Pete Wells Awards No Stars to Javelina, Shows Off His Backhand

The New York Times restaurant critic dug into hot new Tex-Mex eatery Javelina with a sarcastic review

yelp/Ken S.

Pete Wells identified the puffy tacos as one of the only dishes worth ordering at Javelina in New York City.

Just as he did two weeks ago, Pete Wells begins this week’s review with a sort of disclaimer, this one about his feelings toward and impressions of Texans. He likes them, and he knows they’re not to be messed with because he can, as he puts it, “read the bumper stickers.” He then explains that he was concerned that this appreciation for inhabitants of the Lone Star State would create a conflict with his mission to honestly review Tex-Mex eatery Javelina, located right off Union Square, but that, luckily for him, he has “only good things to say about Javelina.”

However, it very quickly becomes clear to the reader that Wells is exhibiting one of the most infamous characteristics of tried-and-true New Yorkers: biting sarcasm.

According to the critic, Javelina is crowded (“a godsend for anybody who loves to eat before 6 p.m. or after 9:30 p.m.; since opening two months ago, the restaurant has been talked up so much in the press that those are usually the only reservation times available, even if you book a week or two ahead”); Javelina is loud and filled with many rather uncouth customers (“Javelina’s 58 seats always seem to be taken by large groups of people shouting with youthful animation… How anybody gets drunk enough to act this way is one of several fun Javelina mysteries to keep you entertained”); and Javelina’s drinks are weak and warm (“the margaritas have a slight chemical taste that I was thankful for because it tended to keep my own alcohol intake to near-Mormon levels… the Tijuana Manhattan, made with tequila in the place of whiskey, [was] served in a rocks glass with no ice at all, even though it was the temperature of a freshly killed snake”) and its bartenders unskilled (“While bartenders elsewhere have become insufferable bores on the subjects of ice and proper shaking techniques, the ones at Javelina are refreshingly free of such pretension”).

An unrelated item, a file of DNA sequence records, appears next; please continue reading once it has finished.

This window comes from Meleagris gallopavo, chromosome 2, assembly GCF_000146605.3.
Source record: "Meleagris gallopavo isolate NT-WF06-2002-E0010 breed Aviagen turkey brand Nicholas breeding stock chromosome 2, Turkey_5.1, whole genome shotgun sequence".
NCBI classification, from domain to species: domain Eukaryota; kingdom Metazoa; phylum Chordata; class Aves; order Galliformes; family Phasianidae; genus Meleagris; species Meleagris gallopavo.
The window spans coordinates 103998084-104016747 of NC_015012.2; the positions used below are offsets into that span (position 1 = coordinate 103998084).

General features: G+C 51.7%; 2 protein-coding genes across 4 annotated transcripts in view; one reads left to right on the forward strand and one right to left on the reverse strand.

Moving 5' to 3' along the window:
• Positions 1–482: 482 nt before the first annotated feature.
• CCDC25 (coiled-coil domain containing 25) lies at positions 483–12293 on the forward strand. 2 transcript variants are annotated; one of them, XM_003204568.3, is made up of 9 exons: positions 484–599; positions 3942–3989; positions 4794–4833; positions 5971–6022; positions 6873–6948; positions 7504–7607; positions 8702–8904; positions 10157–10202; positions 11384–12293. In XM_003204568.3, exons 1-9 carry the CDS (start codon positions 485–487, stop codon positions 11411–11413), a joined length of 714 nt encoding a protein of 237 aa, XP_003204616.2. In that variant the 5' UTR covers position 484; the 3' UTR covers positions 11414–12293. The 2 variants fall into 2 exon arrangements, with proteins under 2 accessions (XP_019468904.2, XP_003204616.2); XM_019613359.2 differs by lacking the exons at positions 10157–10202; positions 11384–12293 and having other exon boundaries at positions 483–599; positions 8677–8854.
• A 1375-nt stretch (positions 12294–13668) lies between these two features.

Wells’ sarcasm, while entertaining, also serves a very important purpose; the literary style of his review mirrors his so-bad-this-must-be-a-farce experience at the eatery.

And he hasn’t even gotten to the food.

The main problem at Javelina seems to be inconsistency, as the queso is often accidentally served cold and none of the variations seem to deliver the kick of spice most look for in this type of cuisine. As Wells puts it, “Occasionally this Tex-Mex cheese fondue is served hot, but more often it arrives lukewarm, which prevents trips to the emergency room… Javelina’s traditional yellow queso is supposed to be flavored with serranos, while a white version is said to come with both jalapeños and roasted poblanos. But spicy food can be hard for many people to digest, so I am relieved to report that both colors are quite bland.” The service is also spotty and unfocused, which only further underlines the similarly erratic food (“One night after I left, I realized the guacamole I’d ordered had never arrived… Meanwhile, people at the next table were presented with a dish they insisted they hadn’t asked for… Black beans shouldn’t 

be easy to lose in a bowl of white cheese. Where were they? About five minutes later, a server placed a bowl of beans on the table”).

Just when the reader thinks there will be no silver lining to this culinary tale of woe, the critic gives us just over 70 words of good news and recommends the puffy tacos, steak enchiladas with a sour cream sauce, mahi-mahi with a “comfortingly thick and rich” cilantro cream sauce, and the fajitas, which “are just what you’d expect them to be, with one difference: The flour tortillas are outstanding.”

So, while Wells’ well-executed satire makes us laugh, there’s no mistaking his sincere message: Don’t mess with the Tex-Mex at Javelina.

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